Washington: Amid several recent high-profile incidents where planes have mysteriously vanished, the US aviation safety authority has issued new recommendations designed to help find wreckage faster and determine what caused crashes.
"Recent events have highlighted that recovering flight data can be costly and difficult when an accident occurs in a remote area, outside radar coverage," the National Transportation Safety Board (NTSB) wrote in the letter to the Federal Aviation Administration.
Malaysian Airlines flight 370 remains the most notable recent missing plane and its disappearance has driven aviation authorities worldwide to consider changes to how aircraft are tracked.
The ill-fated Boeing 777 is thought to have crashed in the South Indian Ocean, far from land and far from radar coverage. Search crews continue looking for it, but so far have found no wreckage or sign of the 239 people on board. Malaysian government today declared the disappearance of Flight MH370 an accident, nearly 11 months after the mishap.
Thursday's recommendations address commercial airline, commuter, and charter flights and stem from a forum held last fall on flight data and locator technology.
Planes certified to fly long distances over water and which currently have flight data and cockpit voice recorders would now be required to have a way to transmit location coordinates, so they can be pinpointed within six nautical miles after a crash, CNN reported.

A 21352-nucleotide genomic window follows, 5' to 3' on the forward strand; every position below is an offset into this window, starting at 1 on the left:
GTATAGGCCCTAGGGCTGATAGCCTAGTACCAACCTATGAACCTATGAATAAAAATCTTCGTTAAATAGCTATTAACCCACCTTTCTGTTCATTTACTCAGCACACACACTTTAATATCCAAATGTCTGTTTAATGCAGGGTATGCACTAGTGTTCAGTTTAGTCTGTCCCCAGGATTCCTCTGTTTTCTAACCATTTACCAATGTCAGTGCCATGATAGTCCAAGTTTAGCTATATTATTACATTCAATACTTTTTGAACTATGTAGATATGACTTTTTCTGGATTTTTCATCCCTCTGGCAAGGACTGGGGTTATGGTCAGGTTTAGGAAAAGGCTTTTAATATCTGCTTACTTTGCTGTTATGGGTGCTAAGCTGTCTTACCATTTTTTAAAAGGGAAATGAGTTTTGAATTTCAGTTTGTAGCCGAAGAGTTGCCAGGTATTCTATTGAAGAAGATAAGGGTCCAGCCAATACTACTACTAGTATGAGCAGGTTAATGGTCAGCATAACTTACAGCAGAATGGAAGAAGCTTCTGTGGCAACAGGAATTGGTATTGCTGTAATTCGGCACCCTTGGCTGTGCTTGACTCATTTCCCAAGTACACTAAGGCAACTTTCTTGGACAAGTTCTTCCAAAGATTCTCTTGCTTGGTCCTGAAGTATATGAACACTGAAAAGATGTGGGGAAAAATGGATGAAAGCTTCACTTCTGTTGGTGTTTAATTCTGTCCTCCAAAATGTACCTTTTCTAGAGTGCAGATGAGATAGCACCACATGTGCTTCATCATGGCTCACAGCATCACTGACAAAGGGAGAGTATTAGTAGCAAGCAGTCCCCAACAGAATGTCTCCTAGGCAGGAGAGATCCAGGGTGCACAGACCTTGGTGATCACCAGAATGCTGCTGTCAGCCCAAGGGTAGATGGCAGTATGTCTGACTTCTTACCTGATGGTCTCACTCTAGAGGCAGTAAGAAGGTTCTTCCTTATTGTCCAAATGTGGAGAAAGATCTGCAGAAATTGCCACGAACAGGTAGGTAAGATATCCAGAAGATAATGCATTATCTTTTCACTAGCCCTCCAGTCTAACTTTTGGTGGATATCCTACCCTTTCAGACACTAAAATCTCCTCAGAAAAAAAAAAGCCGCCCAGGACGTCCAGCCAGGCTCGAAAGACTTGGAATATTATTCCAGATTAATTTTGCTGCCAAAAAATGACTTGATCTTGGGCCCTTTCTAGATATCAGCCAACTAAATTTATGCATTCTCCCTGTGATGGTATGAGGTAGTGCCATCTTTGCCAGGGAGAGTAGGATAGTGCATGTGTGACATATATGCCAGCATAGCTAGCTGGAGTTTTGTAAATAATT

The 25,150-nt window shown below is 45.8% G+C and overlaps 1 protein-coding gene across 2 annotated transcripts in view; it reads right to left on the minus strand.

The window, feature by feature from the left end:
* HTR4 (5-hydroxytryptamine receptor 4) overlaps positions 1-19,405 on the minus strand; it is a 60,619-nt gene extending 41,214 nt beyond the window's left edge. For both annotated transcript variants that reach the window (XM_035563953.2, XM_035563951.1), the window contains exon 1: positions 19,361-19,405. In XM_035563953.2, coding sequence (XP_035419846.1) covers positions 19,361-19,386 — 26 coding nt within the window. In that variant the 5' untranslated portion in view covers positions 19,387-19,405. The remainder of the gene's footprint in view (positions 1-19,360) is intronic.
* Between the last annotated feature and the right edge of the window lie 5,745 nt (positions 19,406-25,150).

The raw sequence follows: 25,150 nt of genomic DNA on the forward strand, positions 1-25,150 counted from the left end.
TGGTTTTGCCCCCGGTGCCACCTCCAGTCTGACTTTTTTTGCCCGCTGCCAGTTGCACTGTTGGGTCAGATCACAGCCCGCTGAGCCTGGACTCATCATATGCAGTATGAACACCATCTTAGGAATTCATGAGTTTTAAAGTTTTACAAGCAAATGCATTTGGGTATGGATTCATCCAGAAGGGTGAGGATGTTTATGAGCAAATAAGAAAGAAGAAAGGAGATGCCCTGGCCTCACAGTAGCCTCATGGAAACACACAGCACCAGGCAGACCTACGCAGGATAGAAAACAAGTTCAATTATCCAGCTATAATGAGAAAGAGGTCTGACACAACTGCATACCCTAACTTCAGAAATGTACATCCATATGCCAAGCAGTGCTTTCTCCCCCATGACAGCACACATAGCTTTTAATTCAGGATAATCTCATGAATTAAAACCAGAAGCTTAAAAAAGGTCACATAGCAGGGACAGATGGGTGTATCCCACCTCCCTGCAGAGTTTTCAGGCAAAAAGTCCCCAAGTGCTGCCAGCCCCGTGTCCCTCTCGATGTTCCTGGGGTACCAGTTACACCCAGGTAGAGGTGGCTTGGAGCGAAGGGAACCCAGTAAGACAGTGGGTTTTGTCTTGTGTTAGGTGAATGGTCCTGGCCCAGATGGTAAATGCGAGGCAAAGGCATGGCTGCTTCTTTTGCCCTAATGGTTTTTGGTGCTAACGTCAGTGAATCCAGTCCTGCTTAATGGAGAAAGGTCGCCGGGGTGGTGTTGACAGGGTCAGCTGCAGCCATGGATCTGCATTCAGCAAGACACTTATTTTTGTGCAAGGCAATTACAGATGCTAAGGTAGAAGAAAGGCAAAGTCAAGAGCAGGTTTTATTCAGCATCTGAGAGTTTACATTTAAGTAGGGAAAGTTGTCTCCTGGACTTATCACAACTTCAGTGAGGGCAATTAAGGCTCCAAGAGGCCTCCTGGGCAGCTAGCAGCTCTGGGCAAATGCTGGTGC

Currently planes flying over oceans outside of radar coverage may not transmit location information frequently enough to send investigators to a precise crash site.
NTSB's new proposed requirements call for low-frequency locating devices to be attached to the body of planes flying these long distances over oceans. The locator beacons would emit a signal for at least 90 days - three times longer than the current requirement, the report said.
Military and search and rescue ships would be able to hone in on these signals and find the wreckage.
New planes that currently have black boxes and are designed to fly for hours over water would now be required to allow data recovery that is accessible without finding the physical boxes.
The streaming black boxes would be required to start transmitting in the event of a so-called "triggering event," such as a malfunction.
Either of the two systems "would provide investigators more timely access to information and offer valuable insight into the circumstances near the end of an accident flight," the NTSB writes in its recommendations.
These new recommendations will now go to the FAA for consideration, the report said.
The NTSB is an independent Federal agency charged by Congress with investigating every civil aviation accident the United States and significant accidents in other modes of transportation.